You’ve seen it all before, plastered all over the media but here is a breakdown of everything you need to know about the upcoming elections
By Peter Knight
On the 12th December 2019 the UK will head to the polls and cast their votes in the second General Election since 2015.
Ever since the result of the 2017 general election – which saw the incumbent Prime Minister, Theresa May, lose 13 seats in parliament and her majority – the prospect of a follow-up Election seemed highly plausible. And so here we are in 2019, returning to the polling station after only two and a half years.
Brexit or Brexsh*t?
While arguably the main catalyst of this election is the same that fuelled the last – Brexit – the 2019 election campaign has seen other issues brought to prominence in the debates. The issue of financial inequality, the NHS and other public services, and widening class divides across the UK have all informed the manifestos of this election campaign. While questions over the status and future of the NHS have been prominent, these questions could be regarded as symptomatic of the larger Brexit debate.
However, the issue of climate change has risen to a far greater position in the discussion than it has before, with many party leaders attending a televised Climate Debate on Channel 4 in late November. With the issue gaining more attention since 2017 via the protests organised by Extinction Rebellion and other concerned groups throughout 2019, it may be regarded now as being on equal footing, among some demographics of voters, with the Brexit question. Yet, Brexit does still seem to be taking precedence in the minds of many prospective voters.
We are now faced with a ballot paper that does not simply present the political parties of the UK, but a ballot paper that might also act in a similar capacity as the 2016 Referendum, with each of the parties aligning themselves to a stance on Brexit. So, what are their positions?
Choose your fighter
The Conservative Party propose that the UK leave the EU with the deal negotiated by Boris Johnson, who revised Theresa May’s previous deal.
The Labour Party has pledged to re-negotiate Boris Johnson’s proposed deal and will then put the revised deal alongside the option to remain in the EU in a second Brexit referendum; Labour will have this done within six months of the election.
The Liberal Democrats have pledged to cancel Brexit entirely if they win in the forthcoming election, as endorsed by party members at their September conference. Should they fail to win the election, they would support a second referendum.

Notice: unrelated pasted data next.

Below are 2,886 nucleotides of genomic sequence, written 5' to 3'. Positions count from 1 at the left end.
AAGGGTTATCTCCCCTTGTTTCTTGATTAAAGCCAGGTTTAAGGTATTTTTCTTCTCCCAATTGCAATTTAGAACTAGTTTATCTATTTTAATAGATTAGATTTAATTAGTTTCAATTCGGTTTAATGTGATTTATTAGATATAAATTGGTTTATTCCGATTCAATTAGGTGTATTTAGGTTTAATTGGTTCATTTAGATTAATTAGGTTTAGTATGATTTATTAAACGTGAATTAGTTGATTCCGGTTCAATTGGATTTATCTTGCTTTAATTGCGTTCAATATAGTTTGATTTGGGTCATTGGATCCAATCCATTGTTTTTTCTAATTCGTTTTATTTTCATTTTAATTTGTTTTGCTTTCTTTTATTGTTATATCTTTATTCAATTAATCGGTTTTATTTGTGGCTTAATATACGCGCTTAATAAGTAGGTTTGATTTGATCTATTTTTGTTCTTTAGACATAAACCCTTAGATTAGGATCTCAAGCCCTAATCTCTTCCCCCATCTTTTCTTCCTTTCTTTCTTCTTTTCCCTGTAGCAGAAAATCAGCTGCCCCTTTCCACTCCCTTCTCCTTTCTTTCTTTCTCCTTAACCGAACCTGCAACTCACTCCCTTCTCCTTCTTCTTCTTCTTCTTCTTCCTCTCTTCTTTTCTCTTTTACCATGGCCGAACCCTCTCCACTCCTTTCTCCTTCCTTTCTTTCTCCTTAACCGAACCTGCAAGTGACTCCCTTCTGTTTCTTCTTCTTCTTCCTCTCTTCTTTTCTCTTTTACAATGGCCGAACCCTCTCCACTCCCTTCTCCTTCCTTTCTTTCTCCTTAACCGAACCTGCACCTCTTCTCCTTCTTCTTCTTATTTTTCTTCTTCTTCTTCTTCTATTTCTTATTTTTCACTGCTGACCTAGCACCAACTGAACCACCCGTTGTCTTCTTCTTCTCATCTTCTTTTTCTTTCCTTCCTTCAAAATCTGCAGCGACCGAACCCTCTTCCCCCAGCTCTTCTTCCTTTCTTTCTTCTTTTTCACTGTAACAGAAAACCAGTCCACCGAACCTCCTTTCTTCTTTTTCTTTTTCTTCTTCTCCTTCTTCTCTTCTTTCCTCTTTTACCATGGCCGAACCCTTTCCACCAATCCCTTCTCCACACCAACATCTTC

The Green Party has not pledged in any official capacity to support one side or another, however, Caroline Lucas, the party’s only current MP, is a strong campaigner for a second referendum, and is staunchly pro-remain.
The Brexit Party, as their name suggests, are vehemently pro-Brexit, and are proposing what they have termed a ‘clean-break Brexit’, a withdrawal from the EU with no deals, attempting to avoid the £39bn settlement levied on the UK by the EU, which Boris Johnson’s deal would involve paying. Whether that is possible hasn’t been explored.
Loud and Proud
The voter turnout in 2017 was 69% overall for the UK, and while many of the issues remain the same in the 2019 campaign, the remarkable number of under-25s registering to vote in 2019 would suggest that the younger generations have avoided the voter fatigue that was to be expected for the third general election in five years. Over a million under-25s registered to vote before the deadline in November, 40% higher than the number of young people registering in the lead up to 2017. The Electoral Reform Society has said that the ‘surge’ in application amongst young people is ‘highly encouraging’.
If you wish to research political parties, politicians, their policies and their voting records to inform your decision on the 12th of December, please be sure to verify your sources and make sure that what you are reading is legitimate and truthful; particularly on social media.
Whatever party you vote for on the 12th of December and whatever issues are most important to inform your decision, there can be no doubt that if young people, students in particular, turn up and vote and actively seek to have their views represented in parliament then we could see a significant moment in UK politics that would be unprecedented, as students have for a long time been seen to be neglected by the political establishment.